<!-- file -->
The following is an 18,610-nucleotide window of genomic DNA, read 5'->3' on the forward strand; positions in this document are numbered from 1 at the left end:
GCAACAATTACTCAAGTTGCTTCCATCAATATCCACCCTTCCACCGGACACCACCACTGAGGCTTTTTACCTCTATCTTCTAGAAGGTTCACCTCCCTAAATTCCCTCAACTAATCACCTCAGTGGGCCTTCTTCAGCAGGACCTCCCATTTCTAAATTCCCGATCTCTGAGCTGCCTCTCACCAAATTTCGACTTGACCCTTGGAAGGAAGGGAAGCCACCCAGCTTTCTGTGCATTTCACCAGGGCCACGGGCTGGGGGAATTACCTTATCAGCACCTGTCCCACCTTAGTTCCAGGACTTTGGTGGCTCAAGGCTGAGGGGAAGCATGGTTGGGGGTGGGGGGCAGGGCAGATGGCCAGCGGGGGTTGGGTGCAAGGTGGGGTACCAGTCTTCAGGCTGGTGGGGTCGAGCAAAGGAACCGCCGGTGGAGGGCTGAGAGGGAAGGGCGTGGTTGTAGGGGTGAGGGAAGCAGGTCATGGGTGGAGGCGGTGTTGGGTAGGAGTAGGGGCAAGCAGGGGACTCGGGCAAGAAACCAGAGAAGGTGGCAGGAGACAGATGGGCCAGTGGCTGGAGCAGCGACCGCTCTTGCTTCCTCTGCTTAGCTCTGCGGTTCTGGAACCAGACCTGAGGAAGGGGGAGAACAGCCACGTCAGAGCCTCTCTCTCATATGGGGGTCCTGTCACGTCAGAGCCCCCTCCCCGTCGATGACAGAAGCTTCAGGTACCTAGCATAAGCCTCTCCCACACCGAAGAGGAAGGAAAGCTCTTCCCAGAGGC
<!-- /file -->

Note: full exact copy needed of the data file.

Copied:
The following is an 18,610-nucleotide window of genomic DNA, read 5'->3' on the forward strand; positions in this document are numbered from 1 at the left end:
GCAACAATTACTCAAGTTGCTTCCATCAATATCCACCCTTCCACCGGACACCACCACTGAGGCTTTTTACCTCTATCTTCTAGAAGGTTCACCTCCCTAAATTCCCTCAACTAATCACCTCAGTGGGCCTTCTTCAGCAGGACCTCCCATTTCTAAATTCCCGATCTCTGAGCTGCCTCTCACCAAATTTCGACTTGACCCTTGGAAGGAAGGGAAGCCACCCAGCTTTCTGTGCATTTCACCAGGGCCACGGGCTGGGGGAATTACCTTATCAGCACCTGTCCCACCTTAGTTCCAGGACTTTGGTGGCTCAAGGCTGAGGGGAAGCATGGTTGGGGGTGGGGGGCAGGGCAGATGGCCAGCGGGGGTTGGGTGCAAGGTGGGGTACCAGTCTTCAGGCTGGTGGGGTCGAGCAAAGGAACCGCCGGTGGAGGGCTGAGAGGGAAGGGCGTGGTTGTAGGGGTGAGGGAAGCAGGTCATGGGTGGAGGCGGTGTTGGGTAGGAGTAGGGGCAAGCAGGGGACTCGGGCAAGAAACCAGAGAAGGTGGCAGGAGACAGATGGGCCAGTGGCTGGAGCAGCGACCGCTCTTGCTTCCTCTGCTTAGCTCTGCGGTTCTGGAACCAGACCTGAGGAAGGGGGAGAACAGCCACGTCAGAGCCTCTCTCTCATATGGGGGTCCTGTCACGTCAGAGCCCCCTCCCCGTCGATGACAGAAGCTTCAGGTACCTAGCATAAGCCTCTCCCACACCGAAGAGGAAGGAAAGCTCTTCCCAGAGGC